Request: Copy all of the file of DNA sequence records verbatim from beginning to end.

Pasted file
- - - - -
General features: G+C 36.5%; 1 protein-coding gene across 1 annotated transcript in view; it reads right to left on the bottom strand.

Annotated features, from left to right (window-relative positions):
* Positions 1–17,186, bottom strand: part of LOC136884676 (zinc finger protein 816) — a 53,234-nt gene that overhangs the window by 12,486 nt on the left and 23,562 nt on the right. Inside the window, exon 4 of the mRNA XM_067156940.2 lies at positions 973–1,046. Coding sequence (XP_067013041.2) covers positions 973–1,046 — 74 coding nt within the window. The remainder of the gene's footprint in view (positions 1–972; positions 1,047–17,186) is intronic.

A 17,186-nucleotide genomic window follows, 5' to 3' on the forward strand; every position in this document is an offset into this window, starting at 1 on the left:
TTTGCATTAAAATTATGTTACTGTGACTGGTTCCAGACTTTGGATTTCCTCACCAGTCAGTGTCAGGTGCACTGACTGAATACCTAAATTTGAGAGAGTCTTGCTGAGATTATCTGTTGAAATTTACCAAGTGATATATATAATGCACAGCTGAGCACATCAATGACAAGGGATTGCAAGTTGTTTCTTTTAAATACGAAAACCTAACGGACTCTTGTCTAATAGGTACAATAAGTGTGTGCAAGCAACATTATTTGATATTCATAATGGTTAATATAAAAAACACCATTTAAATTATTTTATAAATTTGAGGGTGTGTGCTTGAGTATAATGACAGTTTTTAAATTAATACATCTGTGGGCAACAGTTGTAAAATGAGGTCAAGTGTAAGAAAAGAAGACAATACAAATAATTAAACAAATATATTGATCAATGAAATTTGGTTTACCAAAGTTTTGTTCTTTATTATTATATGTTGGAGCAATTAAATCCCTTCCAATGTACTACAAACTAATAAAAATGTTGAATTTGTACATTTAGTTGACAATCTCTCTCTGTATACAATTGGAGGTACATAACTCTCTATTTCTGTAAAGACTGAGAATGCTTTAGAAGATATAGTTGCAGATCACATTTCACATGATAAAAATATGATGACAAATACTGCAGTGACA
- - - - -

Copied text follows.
General features: G+C 36.5%; 1 protein-coding gene across 1 annotated transcript in view; it reads right to left on the bottom strand.

Annotated features, from left to right (window-relative positions):
* Positions 1–17,186, bottom strand: part of LOC136884676 (zinc finger protein 816) — a 53,234-nt gene that overhangs the window by 12,486 nt on the left and 23,562 nt on the right. Inside the window, exon 4 of the mRNA XM_067156940.2 lies at positions 973–1,046. Coding sequence (XP_067013041.2) covers positions 973–1,046 — 74 coding nt within the window. The remainder of the gene's footprint in view (positions 1–972; positions 1,047–17,186) is intronic.

A 17,186-nucleotide genomic window follows, 5' to 3' on the forward strand; every position in this document is an offset into this window, starting at 1 on the left:
TTTGCATTAAAATTATGTTACTGTGACTGGTTCCAGACTTTGGATTTCCTCACCAGTCAGTGTCAGGTGCACTGACTGAATACCTAAATTTGAGAGAGTCTTGCTGAGATTATCTGTTGAAATTTACCAAGTGATATATATAATGCACAGCTGAGCACATCAATGACAAGGGATTGCAAGTTGTTTCTTTTAAATACGAAAACCTAACGGACTCTTGTCTAATAGGTACAATAAGTGTGTGCAAGCAACATTATTTGATATTCATAATGGTTAATATAAAAAACACCATTTAAATTATTTTATAAATTTGAGGGTGTGTGCTTGAGTATAATGACAGTTTTTAAATTAATACATCTGTGGGCAACAGTTGTAAAATGAGGTCAAGTGTAAGAAAAGAAGACAATACAAATAATTAAACAAATATATTGATCAATGAAATTTGGTTTACCAAAGTTTTGTTCTTTATTATTATATGTTGGAGCAATTAAATCCCTTCCAATGTACTACAAACTAATAAAAATGTTGAATTTGTACATTTAGTTGACAATCTCTCTCTGTATACAATTGGAGGTACATAACTCTCTATTTCTGTAAAGACTGAGAATGCTTTAGAAGATATAGTTGCAGATCACATTTCACATGATAAAAATATGATGACAAATACTGCAGTGACA